What is melanoma?
Melanoma is a disease of the skin in which cancer cells are found in the melanocytes, the cells that produce color in the skin or pigment known as melanin. Melanoma usually occurs in adults, but it may occasionally be found in children and adolescents. Melanoma also may be called cutaneous melanoma or malignant melanoma. Melanoma is the rarest, but most virulent, form of skin cancer.
Melanoma is a more serious type of cancer than the more common basal cell cancer or squamous cell cancer. Although the incidence of melanoma is lower than other types of skin cancer, it has the highest death rate and is responsible for 75 percent of all deaths from skin cancer.
Where is melanoma most often found?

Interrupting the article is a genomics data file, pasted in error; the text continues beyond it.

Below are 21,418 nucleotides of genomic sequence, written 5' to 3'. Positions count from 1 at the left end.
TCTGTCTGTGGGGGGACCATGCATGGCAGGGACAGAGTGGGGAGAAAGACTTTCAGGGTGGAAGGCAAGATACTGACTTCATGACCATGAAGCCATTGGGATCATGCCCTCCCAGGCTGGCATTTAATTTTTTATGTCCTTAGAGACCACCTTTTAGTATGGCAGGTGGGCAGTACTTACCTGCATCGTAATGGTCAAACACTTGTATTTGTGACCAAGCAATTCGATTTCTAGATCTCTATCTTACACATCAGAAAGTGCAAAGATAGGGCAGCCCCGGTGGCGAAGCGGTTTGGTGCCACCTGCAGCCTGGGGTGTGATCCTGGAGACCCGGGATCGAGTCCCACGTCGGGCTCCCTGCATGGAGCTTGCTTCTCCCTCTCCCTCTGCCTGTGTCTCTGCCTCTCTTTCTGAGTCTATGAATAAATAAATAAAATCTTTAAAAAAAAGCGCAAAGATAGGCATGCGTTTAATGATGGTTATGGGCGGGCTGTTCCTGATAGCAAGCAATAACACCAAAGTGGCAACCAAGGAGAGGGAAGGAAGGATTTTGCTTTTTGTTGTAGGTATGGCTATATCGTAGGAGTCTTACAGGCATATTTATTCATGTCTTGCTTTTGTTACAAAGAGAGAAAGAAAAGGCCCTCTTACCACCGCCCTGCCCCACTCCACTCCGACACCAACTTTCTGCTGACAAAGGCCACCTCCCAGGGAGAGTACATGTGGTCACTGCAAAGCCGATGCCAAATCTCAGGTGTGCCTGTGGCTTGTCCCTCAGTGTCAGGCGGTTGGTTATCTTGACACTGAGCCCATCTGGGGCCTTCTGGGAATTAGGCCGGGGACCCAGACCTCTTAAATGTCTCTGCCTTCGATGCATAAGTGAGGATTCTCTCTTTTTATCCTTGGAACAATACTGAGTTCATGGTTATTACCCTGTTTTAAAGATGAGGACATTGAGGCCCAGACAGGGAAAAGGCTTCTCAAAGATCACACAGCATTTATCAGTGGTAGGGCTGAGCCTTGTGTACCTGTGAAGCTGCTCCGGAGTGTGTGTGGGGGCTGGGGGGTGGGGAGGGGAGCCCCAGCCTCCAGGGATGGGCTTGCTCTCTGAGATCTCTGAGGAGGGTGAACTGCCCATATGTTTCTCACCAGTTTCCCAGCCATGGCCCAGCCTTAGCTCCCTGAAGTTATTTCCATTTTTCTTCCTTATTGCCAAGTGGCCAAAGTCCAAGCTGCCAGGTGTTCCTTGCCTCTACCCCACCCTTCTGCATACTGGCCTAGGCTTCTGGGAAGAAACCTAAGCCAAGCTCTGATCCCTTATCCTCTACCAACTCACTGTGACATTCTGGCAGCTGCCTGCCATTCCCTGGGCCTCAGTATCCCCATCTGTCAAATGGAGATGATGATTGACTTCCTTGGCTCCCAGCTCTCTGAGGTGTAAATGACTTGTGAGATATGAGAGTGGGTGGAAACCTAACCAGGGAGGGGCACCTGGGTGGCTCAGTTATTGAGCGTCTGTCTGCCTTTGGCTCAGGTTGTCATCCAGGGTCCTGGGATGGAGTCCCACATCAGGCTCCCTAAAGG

Melanoma most often appears on fair-skinned men and women, but people with other skin types can be affected. Rarely, melanomas can form in parts of the body not covered by skin, such as the eyes, mouth, vagina, large intestine and other internal organs.
What are the risk factors for melanoma?
Persons with the following characteristics may be at an increased risk for melanoma:
- Blond or red hair.
- Blue eyes.
- Fair complexion.
- Family history of melanoma.
- A changed or changing mole.
- Many ordinary moles (more than 50).
- Many freckles.
- An immunosuppressive disorder.
- Dysplastic nevi.
- Sun exposure – the amount of time spent unprotected in the sun directly affects your risk of skin cancer.
- Inability to tan.
Dark-brown or black skin is not a guarantee against melanoma. African Americans can develop this cancer, especially on the palms of the hands, soles of the feet, under nails or in the mouth.